Police can release people arrested for minor crimes on promises to appear in court later. In more serious cases, suspects must be seen by judges or justices of the peace within 24 hours and can ask for bail — the process Rehn went through. It varies among provinces whether Crown prosecutors attend these hearings or police officers act in their place:
British Columbia: Crowns typically conduct initial bail hearings. But in smaller jurisdictions, after hours, police act in their place. Crowns are available around the clock in larger centres.
Alberta: Police step in for Crowns in all bail hearings before justices of the peace.
Saskatchewan: It's uncommon, but police can act as Crowns before justices of the peace.
Manitoba: Crowns handle all bail hearings and are on-call nights and weekends. They are also available by phone in remote locations.
Ontario: Crowns handle all bail hearings. Weekend and statutory holiday courts operate in each region of the province.
Quebec: Crowns, not police, actually lay criminal charges in Quebec and handle all bail hearings before judges. They are available nights and weekends.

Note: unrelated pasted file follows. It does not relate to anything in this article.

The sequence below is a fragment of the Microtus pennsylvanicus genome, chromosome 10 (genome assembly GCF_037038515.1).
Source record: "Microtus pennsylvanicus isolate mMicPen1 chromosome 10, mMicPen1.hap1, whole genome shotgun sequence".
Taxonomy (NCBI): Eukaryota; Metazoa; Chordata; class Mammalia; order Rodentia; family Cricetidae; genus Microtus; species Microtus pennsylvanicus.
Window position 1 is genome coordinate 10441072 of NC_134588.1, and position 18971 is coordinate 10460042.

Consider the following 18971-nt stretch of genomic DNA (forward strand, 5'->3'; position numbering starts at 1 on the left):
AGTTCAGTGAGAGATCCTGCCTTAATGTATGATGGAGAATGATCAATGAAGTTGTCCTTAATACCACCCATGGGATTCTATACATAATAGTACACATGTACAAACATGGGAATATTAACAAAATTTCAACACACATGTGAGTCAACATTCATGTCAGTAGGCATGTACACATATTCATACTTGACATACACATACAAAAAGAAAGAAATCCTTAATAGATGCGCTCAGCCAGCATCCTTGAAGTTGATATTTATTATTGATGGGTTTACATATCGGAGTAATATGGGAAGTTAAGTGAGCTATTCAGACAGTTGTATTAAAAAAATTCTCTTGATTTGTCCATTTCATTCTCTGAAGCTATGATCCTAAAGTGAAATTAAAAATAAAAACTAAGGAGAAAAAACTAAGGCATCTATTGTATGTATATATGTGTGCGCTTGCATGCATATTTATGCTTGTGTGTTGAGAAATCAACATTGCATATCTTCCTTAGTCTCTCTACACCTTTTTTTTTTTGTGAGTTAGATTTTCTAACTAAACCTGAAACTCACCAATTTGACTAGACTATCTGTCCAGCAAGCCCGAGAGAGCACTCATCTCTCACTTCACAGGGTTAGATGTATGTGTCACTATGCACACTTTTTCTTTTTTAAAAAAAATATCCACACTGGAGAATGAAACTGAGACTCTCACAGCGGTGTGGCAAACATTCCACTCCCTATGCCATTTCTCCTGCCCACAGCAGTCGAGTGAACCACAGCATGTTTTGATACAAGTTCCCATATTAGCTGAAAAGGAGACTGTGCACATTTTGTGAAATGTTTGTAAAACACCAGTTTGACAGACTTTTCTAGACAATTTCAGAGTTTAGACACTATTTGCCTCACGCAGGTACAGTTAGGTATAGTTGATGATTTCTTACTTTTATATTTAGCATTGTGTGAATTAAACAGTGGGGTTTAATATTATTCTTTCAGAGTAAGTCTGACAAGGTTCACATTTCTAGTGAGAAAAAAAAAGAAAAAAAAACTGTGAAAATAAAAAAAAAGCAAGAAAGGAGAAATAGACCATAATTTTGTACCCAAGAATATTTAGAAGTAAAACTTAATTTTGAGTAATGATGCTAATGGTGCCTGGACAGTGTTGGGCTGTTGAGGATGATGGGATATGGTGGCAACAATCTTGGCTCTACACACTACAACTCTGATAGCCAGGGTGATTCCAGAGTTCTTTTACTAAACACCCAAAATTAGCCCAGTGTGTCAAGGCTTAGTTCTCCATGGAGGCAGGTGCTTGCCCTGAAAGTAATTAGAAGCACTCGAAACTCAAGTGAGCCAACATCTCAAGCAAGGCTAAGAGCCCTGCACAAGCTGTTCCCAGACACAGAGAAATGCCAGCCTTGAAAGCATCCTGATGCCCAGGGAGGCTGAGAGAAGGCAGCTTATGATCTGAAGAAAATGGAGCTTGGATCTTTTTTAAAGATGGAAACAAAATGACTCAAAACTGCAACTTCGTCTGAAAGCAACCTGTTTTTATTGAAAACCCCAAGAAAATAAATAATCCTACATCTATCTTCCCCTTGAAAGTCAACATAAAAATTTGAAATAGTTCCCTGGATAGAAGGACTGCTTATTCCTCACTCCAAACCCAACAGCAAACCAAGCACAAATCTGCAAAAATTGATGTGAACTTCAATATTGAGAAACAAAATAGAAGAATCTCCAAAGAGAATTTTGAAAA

Newfoundland and Labrador: Police officers can step in for Crowns on summary conviction offences, only if they are designated as agents by the attorney general. None is currently designated.
New Brunswick: There are no justices of the peace in the province. Hearings are held with judges and Crowns, over the phone if necessary after hours.
Nova Scotia: Bail is heard during regular weekday hours before judges with Crowns. On nights and weekends, accused people appear before justices of the peace with police acting on the advice of Crowns over the phone.
Prince Edward Island: When accused persons first appear before justices of the peace, police can make submissions instead of Crowns. But most cases are put over to be heard by judges with Crowns.
(Source: The justice departments or Crown offices in each province)Suggest a correction